Hungary turned off the wrong path that had been followed in the past few years by converting the foreign currency-based loans to forints in the beginning of 2015; since the affront to the banks, which Orbán needed to boost economic growth, could no longer be kept up, the borrowers had to accept the exchange at a brutally weak forint rate.
So now the problem with the foreign currencies is solved but the problem of the private households eaten up by debt remains. The cost of failed economic policies always has to be worn by the common people.
Plenty of conditions to fulfil
KDNP just remembered their Christian virtues and demanded the introduction of personal bankruptcy in Hungary. The law was cobbled together in a couple of months; they needed to hurry because a process lasting for long years would have allowed the banks to complete a larger number of foreclosures.
It might be true that the same process, which is called debt settlement in Austria and insolvency proceedings in Germany, is also quite complicated, but the Hungarian lawmakers meticulously prescribed so many conditions to fulfil that we might just end up with spilling the kid along with the bathwater.
Basically, the disciplined debtor will get a chance during the process to be relieved from the residual debt. As a condition a good-behaviour period of 5-7 years is demanded, which is high if compared to the three years in Germany. The suggestion of KDNP, which they hurriedly passed through the Parliament and quickly entered in force on September 1, technically relies on the Western European examples. Thus the process is started by attempting to settle the case out of court; judicial debt settlement will only be an option once that first attempt fails.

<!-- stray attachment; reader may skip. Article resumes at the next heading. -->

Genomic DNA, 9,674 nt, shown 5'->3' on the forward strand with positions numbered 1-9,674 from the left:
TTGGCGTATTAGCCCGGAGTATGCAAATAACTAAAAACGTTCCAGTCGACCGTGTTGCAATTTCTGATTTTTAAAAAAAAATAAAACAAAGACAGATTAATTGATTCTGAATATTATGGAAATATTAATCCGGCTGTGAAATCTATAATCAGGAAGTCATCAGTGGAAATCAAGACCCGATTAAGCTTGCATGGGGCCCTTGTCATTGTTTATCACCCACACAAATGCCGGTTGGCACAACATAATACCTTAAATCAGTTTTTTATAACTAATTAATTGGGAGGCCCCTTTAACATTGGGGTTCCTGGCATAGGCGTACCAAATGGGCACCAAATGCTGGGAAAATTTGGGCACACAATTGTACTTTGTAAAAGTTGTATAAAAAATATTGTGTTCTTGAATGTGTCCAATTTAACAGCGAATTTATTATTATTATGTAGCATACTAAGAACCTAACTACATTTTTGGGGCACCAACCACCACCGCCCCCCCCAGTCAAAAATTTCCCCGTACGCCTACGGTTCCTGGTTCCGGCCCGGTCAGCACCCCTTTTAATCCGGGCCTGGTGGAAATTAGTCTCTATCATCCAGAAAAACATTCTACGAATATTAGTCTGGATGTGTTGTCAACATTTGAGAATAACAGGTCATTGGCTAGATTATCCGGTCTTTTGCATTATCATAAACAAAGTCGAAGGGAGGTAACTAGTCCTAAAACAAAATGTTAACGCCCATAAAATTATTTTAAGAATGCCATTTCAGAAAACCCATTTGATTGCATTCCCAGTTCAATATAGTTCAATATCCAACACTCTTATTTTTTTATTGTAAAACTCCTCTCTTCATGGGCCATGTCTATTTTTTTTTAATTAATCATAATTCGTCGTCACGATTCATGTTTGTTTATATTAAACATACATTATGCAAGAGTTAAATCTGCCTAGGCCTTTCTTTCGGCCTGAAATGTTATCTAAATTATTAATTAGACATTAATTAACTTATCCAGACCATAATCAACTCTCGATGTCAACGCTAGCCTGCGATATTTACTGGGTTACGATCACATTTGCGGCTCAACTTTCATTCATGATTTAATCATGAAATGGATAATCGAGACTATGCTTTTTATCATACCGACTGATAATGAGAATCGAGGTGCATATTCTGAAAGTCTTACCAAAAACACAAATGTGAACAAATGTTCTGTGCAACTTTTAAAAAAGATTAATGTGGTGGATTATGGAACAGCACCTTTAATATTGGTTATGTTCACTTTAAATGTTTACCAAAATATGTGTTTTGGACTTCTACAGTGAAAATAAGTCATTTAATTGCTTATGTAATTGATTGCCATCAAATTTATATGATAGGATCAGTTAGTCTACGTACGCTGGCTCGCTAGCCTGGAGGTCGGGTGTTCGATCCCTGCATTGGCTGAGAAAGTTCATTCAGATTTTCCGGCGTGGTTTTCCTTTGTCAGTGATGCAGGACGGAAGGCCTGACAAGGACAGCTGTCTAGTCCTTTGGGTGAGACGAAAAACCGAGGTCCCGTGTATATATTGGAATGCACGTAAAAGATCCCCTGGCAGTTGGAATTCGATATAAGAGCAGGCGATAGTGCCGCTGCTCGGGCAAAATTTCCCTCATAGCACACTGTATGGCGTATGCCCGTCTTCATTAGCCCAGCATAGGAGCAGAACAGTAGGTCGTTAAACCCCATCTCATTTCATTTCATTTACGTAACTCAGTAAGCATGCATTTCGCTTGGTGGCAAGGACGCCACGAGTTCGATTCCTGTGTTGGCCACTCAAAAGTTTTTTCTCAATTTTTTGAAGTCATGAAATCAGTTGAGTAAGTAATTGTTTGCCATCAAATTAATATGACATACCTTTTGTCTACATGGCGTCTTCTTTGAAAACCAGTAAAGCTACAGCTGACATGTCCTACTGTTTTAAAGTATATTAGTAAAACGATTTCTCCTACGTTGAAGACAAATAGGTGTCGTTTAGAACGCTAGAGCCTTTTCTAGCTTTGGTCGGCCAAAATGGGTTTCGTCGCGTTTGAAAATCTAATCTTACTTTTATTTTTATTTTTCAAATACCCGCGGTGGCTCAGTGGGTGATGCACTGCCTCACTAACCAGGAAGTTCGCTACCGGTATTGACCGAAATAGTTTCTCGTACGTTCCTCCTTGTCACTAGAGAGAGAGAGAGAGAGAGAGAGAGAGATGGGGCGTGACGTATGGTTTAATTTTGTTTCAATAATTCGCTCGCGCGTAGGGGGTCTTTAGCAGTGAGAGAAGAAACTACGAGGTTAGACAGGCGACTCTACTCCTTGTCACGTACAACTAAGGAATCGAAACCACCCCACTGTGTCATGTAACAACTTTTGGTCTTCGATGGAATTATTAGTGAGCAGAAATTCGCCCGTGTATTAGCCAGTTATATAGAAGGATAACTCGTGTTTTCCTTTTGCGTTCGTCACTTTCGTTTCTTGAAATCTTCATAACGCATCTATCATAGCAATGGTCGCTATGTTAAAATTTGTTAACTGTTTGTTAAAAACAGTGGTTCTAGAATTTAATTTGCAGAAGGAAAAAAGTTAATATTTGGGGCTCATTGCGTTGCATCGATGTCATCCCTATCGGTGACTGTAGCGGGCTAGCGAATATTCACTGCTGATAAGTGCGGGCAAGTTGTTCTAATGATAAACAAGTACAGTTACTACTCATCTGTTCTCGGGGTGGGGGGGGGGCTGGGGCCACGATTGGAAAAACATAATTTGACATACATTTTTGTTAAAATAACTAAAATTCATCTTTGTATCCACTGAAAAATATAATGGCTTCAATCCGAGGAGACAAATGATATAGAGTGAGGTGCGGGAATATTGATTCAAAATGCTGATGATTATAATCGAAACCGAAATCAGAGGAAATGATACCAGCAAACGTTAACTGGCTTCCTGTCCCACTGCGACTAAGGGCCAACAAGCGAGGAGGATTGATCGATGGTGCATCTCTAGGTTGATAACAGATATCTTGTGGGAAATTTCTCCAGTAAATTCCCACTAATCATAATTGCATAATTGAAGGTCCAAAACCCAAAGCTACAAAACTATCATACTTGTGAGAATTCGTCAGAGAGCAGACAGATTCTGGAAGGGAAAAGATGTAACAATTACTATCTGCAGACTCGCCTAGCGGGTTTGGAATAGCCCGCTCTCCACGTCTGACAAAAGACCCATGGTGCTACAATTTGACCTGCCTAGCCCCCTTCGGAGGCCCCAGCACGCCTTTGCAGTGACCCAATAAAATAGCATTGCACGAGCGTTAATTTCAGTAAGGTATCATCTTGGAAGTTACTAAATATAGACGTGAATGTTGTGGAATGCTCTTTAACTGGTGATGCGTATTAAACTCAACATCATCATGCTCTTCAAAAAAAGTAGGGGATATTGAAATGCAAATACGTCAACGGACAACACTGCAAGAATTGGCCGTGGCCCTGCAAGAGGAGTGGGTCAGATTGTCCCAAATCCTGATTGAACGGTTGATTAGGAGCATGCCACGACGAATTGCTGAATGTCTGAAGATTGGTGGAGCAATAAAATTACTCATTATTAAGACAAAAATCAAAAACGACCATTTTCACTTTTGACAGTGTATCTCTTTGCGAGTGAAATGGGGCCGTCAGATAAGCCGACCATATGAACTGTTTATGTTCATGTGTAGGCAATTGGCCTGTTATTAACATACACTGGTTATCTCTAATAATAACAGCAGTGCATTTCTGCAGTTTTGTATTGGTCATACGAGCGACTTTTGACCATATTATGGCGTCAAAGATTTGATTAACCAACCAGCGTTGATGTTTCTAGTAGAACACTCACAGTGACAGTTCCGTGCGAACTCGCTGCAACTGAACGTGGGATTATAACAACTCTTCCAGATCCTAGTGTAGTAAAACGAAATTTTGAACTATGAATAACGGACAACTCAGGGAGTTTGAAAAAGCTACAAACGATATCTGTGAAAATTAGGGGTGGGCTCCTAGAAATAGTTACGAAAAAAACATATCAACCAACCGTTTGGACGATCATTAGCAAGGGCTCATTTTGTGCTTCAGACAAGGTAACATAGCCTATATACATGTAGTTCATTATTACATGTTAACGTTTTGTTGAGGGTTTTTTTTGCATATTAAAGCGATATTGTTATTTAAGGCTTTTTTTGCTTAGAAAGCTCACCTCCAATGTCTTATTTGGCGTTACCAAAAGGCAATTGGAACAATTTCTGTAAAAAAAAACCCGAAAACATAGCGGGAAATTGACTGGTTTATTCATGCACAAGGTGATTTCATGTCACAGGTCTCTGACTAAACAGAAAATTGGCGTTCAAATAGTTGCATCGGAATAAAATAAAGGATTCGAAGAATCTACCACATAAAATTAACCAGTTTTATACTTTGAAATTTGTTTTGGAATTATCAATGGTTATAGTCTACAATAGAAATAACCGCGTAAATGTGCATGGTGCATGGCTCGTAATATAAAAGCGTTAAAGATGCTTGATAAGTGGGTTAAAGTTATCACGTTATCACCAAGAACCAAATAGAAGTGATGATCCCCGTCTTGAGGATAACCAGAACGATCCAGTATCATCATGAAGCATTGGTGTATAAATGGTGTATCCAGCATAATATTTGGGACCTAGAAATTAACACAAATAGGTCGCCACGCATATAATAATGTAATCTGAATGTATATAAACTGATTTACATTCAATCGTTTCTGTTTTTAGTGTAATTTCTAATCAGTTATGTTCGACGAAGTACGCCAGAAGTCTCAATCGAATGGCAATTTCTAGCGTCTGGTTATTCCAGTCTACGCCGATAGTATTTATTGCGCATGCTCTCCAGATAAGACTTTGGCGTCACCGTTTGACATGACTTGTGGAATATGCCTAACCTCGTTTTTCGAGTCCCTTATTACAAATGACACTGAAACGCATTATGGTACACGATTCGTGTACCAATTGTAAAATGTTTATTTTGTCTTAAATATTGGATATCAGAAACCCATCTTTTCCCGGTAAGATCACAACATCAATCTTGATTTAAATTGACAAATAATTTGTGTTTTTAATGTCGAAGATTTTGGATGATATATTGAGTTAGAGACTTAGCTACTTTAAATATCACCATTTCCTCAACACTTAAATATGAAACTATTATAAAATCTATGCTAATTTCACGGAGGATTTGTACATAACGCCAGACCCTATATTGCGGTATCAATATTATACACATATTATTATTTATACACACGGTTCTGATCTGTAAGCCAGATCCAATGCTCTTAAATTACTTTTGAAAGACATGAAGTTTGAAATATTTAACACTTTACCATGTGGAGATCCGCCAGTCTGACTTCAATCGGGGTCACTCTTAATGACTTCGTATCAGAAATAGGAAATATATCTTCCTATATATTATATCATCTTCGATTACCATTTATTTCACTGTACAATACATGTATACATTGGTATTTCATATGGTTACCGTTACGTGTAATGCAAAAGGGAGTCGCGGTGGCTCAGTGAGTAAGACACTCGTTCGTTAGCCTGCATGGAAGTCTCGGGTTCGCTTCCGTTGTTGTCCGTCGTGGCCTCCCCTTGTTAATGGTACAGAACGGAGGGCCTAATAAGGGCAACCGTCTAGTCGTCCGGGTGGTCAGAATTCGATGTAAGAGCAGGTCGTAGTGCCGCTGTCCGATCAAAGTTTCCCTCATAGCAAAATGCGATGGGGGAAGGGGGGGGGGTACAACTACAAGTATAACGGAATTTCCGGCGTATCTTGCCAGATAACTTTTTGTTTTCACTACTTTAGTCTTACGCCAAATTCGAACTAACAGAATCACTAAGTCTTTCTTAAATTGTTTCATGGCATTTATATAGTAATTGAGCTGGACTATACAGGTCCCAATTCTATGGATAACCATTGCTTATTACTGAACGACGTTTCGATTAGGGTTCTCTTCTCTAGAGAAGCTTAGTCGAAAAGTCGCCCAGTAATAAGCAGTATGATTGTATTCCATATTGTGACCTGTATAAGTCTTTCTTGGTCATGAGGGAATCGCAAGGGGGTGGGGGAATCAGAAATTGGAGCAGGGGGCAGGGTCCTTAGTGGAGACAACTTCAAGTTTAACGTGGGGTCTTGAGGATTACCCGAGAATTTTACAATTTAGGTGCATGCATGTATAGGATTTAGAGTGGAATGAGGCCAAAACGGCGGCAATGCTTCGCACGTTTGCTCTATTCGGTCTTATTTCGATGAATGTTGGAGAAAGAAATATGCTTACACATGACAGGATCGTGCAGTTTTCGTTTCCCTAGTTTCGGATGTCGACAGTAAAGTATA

However, this is the end of the similarities, and at this point we come to the extravagant points of the Hungarian lawmakers. In the first phase (until October 2016) the new law is only applicable for mortgage borrowers, thus other loans will not be considered for the moment.
This limitation is understandable if we consider that the government’s approach is to begin helping in those cases where the situation is most grave. Private bankruptcy can only be requested by those debtors who are already in that sort of payment delay where the bank cancelled their mortgage.
The law also says that the gross debt (including interest and compound interest) has to be more than HUF 2 million but not higher than HUF 60 million. The debt needs to exceed the value of realisable assets but needs to be lower than double the entrusted assets value plus the expected repayment instalments from the current income in the next five years. In addition, there must be at least HUF 500,000 overdue for at least 90 days.
Enforcements suspended for five years
The short deadline for applying also seems to be overly strict: If someone converted their foreign exchange loan to forint during the beginning of the year until the end of April, they must file their application to be part of the proceedings by the end of October.